# Ngl.regline

Calculates the linear regression coefficient between two series.

*Available in version 1.3.0 or later.*

## Prototype

rc,attrs = Ngl.regline(x, y, return_info=True)

## Arguments

*x*,

*y*

One-dimensional numpy or masked arrays of the same length. If either one if these is not a masked array, then a fill value of 1e20 will be used for that array.

*return_info=True*

An optional logical that indicates whether additional calculations should be returned as part of a list (default is True).

## Return values

*rc*,

*attrs*

A scalar is returned. Some additional values will be returned as a
dictionary if *return_info* is set to True. See description
below.

## Description

**Ngl.regline** computes the information
needed to construct a regression line: regression coefficient (trend,
slope,...) and the average of the x and y values. **Ngl.regline** is designed to work with
one-dimensional x and y arrays. Missing data are allowed.

**Ngl.regline** also returns the following
values as a separate dictionary if *return_info* is True:

xave(scalar)- average of x
yave(scalar)- average of y
tval(scalar)- t-statistic (assuming null-hypothesis)
rstd(scalar)- standard error of the regression coefficient
yintercept(scalar)- y-intercept at x=0
nptxy(scalar, integer)- number of points used

## Examples

**Example 1**

The following example was taken from:

Brownlee Statistical Theory and Methodology J Wiley 1965 pgs: 342-346 QA276 .B77The regression line information for the example below is: (a) rc=0.9746, (b) tval=38.7, (c) nptxy=18 which yields 16 degrees of freedom (df=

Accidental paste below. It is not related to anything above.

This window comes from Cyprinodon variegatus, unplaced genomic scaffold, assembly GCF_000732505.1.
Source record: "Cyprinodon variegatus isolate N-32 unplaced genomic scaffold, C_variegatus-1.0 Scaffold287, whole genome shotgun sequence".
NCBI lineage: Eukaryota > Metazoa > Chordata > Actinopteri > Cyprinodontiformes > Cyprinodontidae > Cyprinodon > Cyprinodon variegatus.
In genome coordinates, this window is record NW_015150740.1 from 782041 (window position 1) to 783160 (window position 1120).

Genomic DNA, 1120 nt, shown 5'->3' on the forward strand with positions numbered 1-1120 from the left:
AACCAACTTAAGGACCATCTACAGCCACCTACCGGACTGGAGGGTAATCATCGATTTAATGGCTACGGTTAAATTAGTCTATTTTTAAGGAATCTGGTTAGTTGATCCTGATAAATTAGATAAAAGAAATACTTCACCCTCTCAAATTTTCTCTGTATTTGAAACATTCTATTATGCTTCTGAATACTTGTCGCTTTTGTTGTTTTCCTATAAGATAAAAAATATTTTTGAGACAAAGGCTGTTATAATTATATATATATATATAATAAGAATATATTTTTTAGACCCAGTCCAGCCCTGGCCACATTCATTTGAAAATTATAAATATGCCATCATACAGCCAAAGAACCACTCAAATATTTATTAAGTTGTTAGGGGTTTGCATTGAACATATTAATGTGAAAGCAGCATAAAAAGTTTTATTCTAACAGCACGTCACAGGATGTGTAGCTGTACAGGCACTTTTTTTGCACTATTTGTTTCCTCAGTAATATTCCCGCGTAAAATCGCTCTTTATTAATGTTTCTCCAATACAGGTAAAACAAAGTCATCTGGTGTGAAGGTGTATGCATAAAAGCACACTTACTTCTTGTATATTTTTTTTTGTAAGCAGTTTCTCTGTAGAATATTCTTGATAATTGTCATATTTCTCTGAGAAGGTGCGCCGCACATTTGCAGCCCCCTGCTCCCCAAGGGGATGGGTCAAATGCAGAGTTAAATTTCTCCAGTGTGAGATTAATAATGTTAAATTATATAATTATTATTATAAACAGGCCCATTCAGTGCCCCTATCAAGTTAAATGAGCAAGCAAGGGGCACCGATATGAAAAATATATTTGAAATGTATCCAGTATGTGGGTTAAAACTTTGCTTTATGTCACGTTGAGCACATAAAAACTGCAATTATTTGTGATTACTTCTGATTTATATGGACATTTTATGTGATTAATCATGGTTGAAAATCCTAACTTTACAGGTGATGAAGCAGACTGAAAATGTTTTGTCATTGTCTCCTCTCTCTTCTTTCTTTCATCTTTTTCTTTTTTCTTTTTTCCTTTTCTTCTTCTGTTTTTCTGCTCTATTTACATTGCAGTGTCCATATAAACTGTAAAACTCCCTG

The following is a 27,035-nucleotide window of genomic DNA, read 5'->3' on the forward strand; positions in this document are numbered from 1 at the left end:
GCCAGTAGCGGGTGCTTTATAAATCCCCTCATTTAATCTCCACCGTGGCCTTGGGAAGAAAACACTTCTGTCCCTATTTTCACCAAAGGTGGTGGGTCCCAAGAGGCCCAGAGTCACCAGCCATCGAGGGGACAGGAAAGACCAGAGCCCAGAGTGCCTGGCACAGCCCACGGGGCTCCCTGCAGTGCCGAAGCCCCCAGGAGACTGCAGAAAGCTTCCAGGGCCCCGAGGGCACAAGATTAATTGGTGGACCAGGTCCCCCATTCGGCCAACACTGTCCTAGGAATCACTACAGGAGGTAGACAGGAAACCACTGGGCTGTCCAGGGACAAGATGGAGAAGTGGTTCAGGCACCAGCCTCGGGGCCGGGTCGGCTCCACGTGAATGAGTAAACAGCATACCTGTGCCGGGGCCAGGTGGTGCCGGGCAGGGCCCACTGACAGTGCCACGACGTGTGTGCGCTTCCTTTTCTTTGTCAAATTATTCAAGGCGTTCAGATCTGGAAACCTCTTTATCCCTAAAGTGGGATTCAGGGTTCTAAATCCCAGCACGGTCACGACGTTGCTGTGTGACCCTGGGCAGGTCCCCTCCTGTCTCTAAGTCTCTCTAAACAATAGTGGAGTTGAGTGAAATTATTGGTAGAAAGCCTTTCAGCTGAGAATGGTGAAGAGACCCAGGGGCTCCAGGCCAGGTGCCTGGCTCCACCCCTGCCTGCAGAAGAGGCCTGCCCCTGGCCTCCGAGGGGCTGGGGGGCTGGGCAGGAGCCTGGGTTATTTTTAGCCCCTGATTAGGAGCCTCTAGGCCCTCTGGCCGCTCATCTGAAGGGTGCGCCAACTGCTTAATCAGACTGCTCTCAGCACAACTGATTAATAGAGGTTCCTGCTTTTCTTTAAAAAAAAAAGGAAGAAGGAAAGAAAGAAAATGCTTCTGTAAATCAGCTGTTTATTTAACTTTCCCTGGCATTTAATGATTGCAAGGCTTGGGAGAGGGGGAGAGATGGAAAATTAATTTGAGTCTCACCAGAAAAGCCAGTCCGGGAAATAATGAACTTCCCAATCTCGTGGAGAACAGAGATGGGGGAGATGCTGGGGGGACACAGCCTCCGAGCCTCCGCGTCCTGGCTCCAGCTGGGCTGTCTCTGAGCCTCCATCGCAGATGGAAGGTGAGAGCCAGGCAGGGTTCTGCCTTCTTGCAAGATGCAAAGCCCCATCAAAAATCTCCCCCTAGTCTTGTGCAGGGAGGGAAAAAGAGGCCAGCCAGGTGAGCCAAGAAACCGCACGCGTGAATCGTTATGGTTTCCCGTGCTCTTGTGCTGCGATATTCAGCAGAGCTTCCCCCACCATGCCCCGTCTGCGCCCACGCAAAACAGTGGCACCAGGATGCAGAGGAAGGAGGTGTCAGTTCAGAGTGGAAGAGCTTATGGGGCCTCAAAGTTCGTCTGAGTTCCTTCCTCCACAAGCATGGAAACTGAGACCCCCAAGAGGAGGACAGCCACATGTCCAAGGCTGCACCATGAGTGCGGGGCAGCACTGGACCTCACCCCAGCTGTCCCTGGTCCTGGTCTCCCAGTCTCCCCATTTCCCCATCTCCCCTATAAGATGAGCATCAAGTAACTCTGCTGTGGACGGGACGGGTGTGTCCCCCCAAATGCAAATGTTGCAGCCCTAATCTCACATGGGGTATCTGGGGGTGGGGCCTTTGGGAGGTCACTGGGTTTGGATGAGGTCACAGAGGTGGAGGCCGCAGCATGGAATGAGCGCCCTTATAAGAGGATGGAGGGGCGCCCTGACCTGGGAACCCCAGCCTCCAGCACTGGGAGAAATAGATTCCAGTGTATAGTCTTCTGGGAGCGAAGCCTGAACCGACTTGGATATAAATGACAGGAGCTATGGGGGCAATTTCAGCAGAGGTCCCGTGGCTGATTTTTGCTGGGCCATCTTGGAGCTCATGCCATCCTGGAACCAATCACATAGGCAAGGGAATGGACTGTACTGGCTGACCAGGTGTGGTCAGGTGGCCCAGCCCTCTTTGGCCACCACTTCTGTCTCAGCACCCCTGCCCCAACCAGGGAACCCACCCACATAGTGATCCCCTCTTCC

*nptxy*-2). To test the

**null hypothesis**(i.e., rc=0) at the two-tailed 95% level, we note that t(16) is 2.120 (table look-up: 0.975). Clearly, the calculated t-statistic greatly exceeds 2.120 so the

**null hypothesis**is rejected at the 5% level.

Rather than a table lookup, the following could be used to calculate the actual significance level.

alpha = Ngl.betainc(df/(df+attrs["tval"]^2), df/2.0, 0.5)or, alternatively,

prob = 1 - Ngl.betainc(df/(df+attrs["tval"]^2), df/2.0, 0.5)Note that "Ngl.betainc" hasn't been implemented yet. The example series are:

x = [ 1190.,1455.,1550.,1730.,1745.,1770., \ 1900.,1920.,1960.,2295.,2335.,2490., \ 2720.,2710.,2530.,2900.,2760.,3010. ] y = [ 1115.,1425.,1515.,1795.,1715.,1710., \ 1830.,1920.,1970.,2300.,2280.,2520., \ 2630.,2740.,2390.,2800.,2630.,2970. ] rc,attrs =The first two print statements will yield:Ngl.regline(x,y) print rc print attrs # Note use of dictionary items df = attrs["nptxy"]-2 tval = attrs["tval"] yint = attrs["yintercept"] #prob = (1 - Ngl.betainc(df/(df+tval^2), df/2.0, 0.5) ) #yReg = rc*x + yint #print "prob",prob #print yReg

0.974561429694 {'xave': 2165.0, 'rstd': 0.025154607619252603, 'yintercept': 15.352282489361187, 'tval': 38.74285953673624, 'yave': 2125.2777777777778, 'nptxy': 18}

**Note 1:** The above assumes that all the points are independent.
If this is not the case, then the number used to test for
significance should be less.

**Note 2:** To construct 95% confidence limits for the hypothesis
that the regression coefficient is one (i.e., *rc*=1) :

- As noted above, the
*t*for 0.975 and 16 degrees of freedom is 2.120 [table look-up]. *attrs["rstd"]** 2.12 = 0.053. This yields 95% confidence limits of (0.97-0.053) < 0.97 < (0.97+0.053) or (0.92 to 1.03). Thus, the hypothesis that rc=1 can not be rejected.